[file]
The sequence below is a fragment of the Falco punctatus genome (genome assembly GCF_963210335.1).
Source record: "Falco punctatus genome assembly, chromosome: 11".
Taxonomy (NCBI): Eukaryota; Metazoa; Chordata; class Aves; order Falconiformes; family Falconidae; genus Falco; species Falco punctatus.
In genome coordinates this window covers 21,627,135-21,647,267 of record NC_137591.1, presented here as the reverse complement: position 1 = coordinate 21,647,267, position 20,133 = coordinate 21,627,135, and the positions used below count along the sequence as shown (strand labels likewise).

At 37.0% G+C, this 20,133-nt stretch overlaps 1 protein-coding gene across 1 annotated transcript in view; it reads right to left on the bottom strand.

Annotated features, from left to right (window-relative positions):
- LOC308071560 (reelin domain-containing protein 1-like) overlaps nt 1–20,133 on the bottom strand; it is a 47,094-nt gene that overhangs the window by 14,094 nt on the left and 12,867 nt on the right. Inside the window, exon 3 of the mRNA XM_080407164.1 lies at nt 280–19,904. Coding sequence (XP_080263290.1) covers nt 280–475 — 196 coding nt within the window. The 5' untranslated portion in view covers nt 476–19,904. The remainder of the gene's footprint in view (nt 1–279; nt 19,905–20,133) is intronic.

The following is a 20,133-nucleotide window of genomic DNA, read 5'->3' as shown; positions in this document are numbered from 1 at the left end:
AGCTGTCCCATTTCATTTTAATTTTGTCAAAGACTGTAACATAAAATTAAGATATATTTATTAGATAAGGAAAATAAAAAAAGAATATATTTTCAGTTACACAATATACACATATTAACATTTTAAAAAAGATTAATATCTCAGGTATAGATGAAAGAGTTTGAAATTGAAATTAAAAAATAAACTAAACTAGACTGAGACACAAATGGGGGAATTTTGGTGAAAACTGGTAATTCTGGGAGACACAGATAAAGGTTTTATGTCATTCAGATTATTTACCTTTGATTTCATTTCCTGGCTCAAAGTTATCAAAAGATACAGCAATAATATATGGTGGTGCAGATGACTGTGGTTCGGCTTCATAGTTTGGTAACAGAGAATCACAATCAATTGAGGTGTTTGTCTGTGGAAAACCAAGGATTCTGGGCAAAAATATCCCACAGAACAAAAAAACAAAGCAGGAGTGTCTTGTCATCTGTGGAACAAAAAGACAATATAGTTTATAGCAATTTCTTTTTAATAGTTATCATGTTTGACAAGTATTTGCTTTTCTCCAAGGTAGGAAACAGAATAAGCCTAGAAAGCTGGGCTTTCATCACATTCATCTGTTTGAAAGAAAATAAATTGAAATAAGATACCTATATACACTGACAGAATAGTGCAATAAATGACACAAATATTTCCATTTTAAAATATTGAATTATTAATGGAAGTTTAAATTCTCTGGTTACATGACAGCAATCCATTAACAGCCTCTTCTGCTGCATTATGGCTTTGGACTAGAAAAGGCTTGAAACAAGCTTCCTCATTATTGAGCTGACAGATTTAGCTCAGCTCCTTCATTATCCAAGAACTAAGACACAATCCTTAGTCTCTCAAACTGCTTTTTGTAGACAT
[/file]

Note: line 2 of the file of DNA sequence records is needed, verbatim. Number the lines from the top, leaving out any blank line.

Source record: "Falco punctatus genome assembly, chromosome: 11".